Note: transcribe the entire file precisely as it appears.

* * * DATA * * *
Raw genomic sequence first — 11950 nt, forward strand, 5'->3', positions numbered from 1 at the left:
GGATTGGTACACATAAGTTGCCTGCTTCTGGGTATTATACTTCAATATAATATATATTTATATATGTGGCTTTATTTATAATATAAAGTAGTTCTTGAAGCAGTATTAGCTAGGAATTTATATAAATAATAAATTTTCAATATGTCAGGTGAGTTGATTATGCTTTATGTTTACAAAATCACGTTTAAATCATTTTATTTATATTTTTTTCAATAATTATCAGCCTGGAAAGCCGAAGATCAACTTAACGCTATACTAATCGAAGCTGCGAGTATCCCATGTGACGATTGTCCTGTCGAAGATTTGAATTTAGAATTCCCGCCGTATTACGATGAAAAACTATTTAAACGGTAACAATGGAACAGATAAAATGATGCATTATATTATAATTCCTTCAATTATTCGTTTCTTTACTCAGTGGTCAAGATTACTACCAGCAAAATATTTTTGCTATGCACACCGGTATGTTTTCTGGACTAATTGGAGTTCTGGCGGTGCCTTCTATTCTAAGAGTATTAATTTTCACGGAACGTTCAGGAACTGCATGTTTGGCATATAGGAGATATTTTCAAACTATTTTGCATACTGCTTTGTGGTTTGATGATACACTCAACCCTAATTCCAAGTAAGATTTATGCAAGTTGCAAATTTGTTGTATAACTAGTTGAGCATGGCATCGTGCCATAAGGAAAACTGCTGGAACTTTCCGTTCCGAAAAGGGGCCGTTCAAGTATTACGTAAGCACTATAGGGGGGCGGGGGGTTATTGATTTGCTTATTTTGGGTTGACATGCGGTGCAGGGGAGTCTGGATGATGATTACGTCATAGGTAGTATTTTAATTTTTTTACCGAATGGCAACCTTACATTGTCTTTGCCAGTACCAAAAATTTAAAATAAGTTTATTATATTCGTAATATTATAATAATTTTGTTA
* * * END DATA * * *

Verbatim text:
Raw genomic sequence first — 11950 nt, forward strand, 5'->3', positions numbered from 1 at the left:
GGATTGGTACACATAAGTTGCCTGCTTCTGGGTATTATACTTCAATATAATATATATTTATATATGTGGCTTTATTTATAATATAAAGTAGTTCTTGAAGCAGTATTAGCTAGGAATTTATATAAATAATAAATTTTCAATATGTCAGGTGAGTTGATTATGCTTTATGTTTACAAAATCACGTTTAAATCATTTTATTTATATTTTTTTCAATAATTATCAGCCTGGAAAGCCGAAGATCAACTTAACGCTATACTAATCGAAGCTGCGAGTATCCCATGTGACGATTGTCCTGTCGAAGATTTGAATTTAGAATTCCCGCCGTATTACGATGAAAAACTATTTAAACGGTAACAATGGAACAGATAAAATGATGCATTATATTATAATTCCTTCAATTATTCGTTTCTTTACTCAGTGGTCAAGATTACTACCAGCAAAATATTTTTGCTATGCACACCGGTATGTTTTCTGGACTAATTGGAGTTCTGGCGGTGCCTTCTATTCTAAGAGTATTAATTTTCACGGAACGTTCAGGAACTGCATGTTTGGCATATAGGAGATATTTTCAAACTATTTTGCATACTGCTTTGTGGTTTGATGATACACTCAACCCTAATTCCAAGTAAGATTTATGCAAGTTGCAAATTTGTTGTATAACTAGTTGAGCATGGCATCGTGCCATAAGGAAAACTGCTGGAACTTTCCGTTCCGAAAAGGGGCCGTTCAAGTATTACGTAAGCACTATAGGGGGGCGGGGGGTTATTGATTTGCTTATTTTGGGTTGACATGCGGTGCAGGGGAGTCTGGATGATGATTACGTCATAGGTAGTATTTTAATTTTTTTACCGAATGGCAACCTTACATTGTCTTTGCCAGTACCAAAAATTTAAAATAAGTTTATTATATTCGTAATATTATAATAATTTTGTTA